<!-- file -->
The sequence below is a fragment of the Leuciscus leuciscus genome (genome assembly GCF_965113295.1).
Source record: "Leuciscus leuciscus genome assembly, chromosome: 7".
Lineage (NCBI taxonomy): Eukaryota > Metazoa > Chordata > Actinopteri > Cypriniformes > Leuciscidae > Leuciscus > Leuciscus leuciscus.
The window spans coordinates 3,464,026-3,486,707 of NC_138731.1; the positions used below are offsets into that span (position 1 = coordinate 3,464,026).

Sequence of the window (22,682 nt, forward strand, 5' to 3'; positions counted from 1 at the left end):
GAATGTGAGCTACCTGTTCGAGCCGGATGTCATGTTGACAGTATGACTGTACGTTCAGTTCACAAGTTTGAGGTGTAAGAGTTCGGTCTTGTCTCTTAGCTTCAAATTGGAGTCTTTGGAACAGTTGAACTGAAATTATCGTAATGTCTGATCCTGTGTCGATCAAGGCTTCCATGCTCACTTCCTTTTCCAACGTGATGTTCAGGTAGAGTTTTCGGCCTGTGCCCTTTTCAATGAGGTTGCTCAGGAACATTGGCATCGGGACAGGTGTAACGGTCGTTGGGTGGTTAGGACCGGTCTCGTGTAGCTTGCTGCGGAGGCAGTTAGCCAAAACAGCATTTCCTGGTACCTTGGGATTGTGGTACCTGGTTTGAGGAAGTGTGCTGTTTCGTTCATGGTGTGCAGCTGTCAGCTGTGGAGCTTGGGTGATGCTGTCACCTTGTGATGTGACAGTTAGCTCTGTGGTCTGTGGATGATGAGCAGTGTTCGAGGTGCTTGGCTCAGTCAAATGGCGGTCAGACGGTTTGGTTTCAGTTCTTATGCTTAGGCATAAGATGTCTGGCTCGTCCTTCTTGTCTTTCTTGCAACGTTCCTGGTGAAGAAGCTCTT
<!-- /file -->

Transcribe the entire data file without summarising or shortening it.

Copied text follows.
The sequence below is a fragment of the Leuciscus leuciscus genome (genome assembly GCF_965113295.1).
Source record: "Leuciscus leuciscus genome assembly, chromosome: 7".
Lineage (NCBI taxonomy): Eukaryota > Metazoa > Chordata > Actinopteri > Cypriniformes > Leuciscidae > Leuciscus > Leuciscus leuciscus.
The window spans coordinates 3,464,026-3,486,707 of NC_138731.1; the positions used below are offsets into that span (position 1 = coordinate 3,464,026).

Sequence of the window (22,682 nt, forward strand, 5' to 3'; positions counted from 1 at the left end):
GAATGTGAGCTACCTGTTCGAGCCGGATGTCATGTTGACAGTATGACTGTACGTTCAGTTCACAAGTTTGAGGTGTAAGAGTTCGGTCTTGTCTCTTAGCTTCAAATTGGAGTCTTTGGAACAGTTGAACTGAAATTATCGTAATGTCTGATCCTGTGTCGATCAAGGCTTCCATGCTCACTTCCTTTTCCAACGTGATGTTCAGGTAGAGTTTTCGGCCTGTGCCCTTTTCAATGAGGTTGCTCAGGAACATTGGCATCGGGACAGGTGTAACGGTCGTTGGGTGGTTAGGACCGGTCTCGTGTAGCTTGCTGCGGAGGCAGTTAGCCAAAACAGCATTTCCTGGTACCTTGGGATTGTGGTACCTGGTTTGAGGAAGTGTGCTGTTTCGTTCATGGTGTGCAGCTGTCAGCTGTGGAGCTTGGGTGATGCTGTCACCTTGTGATGTGACAGTTAGCTCTGTGGTCTGTGGATGATGAGCAGTGTTCGAGGTGCTTGGCTCAGTCAAATGGCGGTCAGACGGTTTGGTTTCAGTTCTTATGCTTAGGCATAAGATGTCTGGCTCGTCCTTCTTGTCTTTCTTGCAACGTTCCTGGTGAAGAAGCTCTT